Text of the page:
Stephen is currently working as a senior matron - liver, endoscopy and GI services at The Royal Free NHS Foundation NHS Trust, this role has presented him with the opportunity to lead and improve endoscopy services to enhance the patient experience. Stephen has a keen interest in developing the endoscopy team, providing opportunities to assist them in achieving their full potential within the organization.

Prior to this appointment he was lead specialist practitioner at St. Mark’s Hospital and non-medical prescribing lead for the London North West Healthcare NHS Trust. These roles afforded Stephen the opportunity to undertake ward based care for tertiary patients who had undertaken complex colorectal surgical procedures, liaising extensively with the multi-disciplinary team.

Stephen has also contributed to a stoma care nursing book and other related topics, he has also written several articles on the Enhance Recovery Programme (ERP). As a member of the team which implemented ERP into St. Mark’s Hospital, Stephen has a wealth of knowledge relating to this topic.



Statement of the Problem: In 2009, the National Patient Safety Agency (NPSA) introduced the term “Never Events” into National Health Service practice (Moppett and Moppett, 2016). Never events are defined as a significant, fundamentally preventable patient safety incidents that could have been avoided if the healthcare provider had implemented suitable preventative measures (NPSA, 2009). Within the authors clinical area a never event occurred, following the insertion of the incorrect biliary stent.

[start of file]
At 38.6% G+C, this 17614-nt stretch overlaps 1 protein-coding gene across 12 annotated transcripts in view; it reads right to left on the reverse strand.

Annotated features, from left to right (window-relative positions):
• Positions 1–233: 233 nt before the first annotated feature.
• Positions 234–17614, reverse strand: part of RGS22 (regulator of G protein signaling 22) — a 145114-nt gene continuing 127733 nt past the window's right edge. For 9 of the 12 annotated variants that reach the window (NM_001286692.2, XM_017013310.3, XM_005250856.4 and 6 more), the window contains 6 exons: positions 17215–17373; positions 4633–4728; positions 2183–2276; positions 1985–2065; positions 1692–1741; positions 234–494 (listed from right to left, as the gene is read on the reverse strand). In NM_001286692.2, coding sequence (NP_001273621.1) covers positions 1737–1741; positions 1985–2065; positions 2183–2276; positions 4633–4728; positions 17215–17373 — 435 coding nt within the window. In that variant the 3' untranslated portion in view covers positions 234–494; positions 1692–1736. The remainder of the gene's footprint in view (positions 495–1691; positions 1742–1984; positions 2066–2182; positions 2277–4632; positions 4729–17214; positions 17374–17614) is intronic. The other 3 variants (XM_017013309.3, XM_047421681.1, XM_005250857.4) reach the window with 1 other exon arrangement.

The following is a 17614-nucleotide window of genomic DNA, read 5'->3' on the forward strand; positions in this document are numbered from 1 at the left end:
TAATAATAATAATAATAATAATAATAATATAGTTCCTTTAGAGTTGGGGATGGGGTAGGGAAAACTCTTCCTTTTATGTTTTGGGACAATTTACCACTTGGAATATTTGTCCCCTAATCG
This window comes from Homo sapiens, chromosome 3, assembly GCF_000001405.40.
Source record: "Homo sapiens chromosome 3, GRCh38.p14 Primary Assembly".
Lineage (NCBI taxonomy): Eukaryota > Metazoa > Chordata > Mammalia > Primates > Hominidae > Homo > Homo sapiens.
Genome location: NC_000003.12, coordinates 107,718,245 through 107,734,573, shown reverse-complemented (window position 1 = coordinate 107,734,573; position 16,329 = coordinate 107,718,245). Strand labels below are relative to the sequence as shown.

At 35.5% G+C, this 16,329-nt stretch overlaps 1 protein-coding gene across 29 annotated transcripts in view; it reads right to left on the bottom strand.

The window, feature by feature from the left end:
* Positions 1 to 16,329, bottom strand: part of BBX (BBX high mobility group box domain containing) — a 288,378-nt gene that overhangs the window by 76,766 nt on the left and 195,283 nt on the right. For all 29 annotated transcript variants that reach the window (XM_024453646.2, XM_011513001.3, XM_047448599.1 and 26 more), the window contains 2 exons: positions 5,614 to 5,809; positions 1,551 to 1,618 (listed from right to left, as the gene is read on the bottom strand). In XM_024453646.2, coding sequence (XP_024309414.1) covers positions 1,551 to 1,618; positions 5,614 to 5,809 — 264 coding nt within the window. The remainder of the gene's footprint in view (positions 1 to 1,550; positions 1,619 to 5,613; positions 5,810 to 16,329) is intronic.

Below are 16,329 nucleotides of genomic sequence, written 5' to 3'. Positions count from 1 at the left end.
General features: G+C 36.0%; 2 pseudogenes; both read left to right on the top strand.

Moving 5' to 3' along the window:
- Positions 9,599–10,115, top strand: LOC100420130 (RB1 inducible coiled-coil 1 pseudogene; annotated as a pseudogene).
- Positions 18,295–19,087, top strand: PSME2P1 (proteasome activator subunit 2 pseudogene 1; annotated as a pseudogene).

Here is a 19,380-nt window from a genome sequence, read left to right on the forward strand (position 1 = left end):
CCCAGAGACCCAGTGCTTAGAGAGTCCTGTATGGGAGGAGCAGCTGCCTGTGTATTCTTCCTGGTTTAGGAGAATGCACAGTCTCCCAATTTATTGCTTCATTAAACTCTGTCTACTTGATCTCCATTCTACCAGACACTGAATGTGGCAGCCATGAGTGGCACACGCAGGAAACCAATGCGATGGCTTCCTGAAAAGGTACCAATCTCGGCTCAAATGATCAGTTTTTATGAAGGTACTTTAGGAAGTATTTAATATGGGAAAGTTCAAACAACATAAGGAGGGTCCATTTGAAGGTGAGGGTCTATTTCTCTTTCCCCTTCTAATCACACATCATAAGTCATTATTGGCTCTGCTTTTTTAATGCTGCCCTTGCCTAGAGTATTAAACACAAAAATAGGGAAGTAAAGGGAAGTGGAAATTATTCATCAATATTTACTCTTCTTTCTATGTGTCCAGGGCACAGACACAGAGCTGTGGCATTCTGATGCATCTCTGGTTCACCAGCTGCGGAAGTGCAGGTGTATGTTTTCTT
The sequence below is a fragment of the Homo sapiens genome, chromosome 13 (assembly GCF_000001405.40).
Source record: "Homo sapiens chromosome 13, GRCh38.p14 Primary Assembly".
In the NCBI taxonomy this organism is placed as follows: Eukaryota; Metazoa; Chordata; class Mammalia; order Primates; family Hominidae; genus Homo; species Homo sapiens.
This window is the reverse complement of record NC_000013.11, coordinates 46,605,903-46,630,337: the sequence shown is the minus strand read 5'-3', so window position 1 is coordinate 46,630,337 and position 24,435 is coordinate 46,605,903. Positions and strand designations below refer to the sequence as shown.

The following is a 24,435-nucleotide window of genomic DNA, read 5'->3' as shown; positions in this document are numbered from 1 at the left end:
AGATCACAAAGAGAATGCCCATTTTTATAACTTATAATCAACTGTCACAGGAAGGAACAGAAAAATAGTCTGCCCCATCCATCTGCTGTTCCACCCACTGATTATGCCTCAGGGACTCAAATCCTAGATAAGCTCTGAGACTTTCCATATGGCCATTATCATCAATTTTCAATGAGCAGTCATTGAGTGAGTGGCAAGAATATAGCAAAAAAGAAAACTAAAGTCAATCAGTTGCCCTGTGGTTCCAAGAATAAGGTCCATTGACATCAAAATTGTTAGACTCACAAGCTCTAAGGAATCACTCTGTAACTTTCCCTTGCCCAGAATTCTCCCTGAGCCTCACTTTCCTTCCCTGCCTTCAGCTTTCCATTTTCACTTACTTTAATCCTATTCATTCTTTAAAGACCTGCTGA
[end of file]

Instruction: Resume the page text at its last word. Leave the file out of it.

This never event led to an evaluation of the existing nursing endoscopy documentation, which was noted to be unsatisfactory.

Methodology & Theoretical Orientation: Current literature regarding the incorporation of patient safety into endoscopy documentation was evaluated. Stakeholders with an interest in developing a new nursing care plan were approached and a new document was developed and completed within ten weeks. This new care plan contains Local Safety Standards for Invasive Procedures (LocSSIP’s) (NHS England, 2015; Tingle, 2016). An important element of the LocSSIP’s are the individual safety pauses which occur pre-procedure, during the procedure if any variances occur and finally, post-procedure, these replaced the currently used WHO checklist.  Prior to implementation of the nursing care plan into clinical practice the document underwent several PDSA cycles whilst being trialed by a group of endoscopy nurses caring for a small cohort of patients. Further training has been provided on the LocSSIP component of the document to enhance staffs understanding of this important patient safety improvement.

Conclusion & Significance: By implementing the new endoscopy nursing care plan with integrated LocSSIP and safety pauses an improvement in patient safety has been observed. Endoscopy staff have embraced the new documentation and no further never events have occurred since this document has been introduced.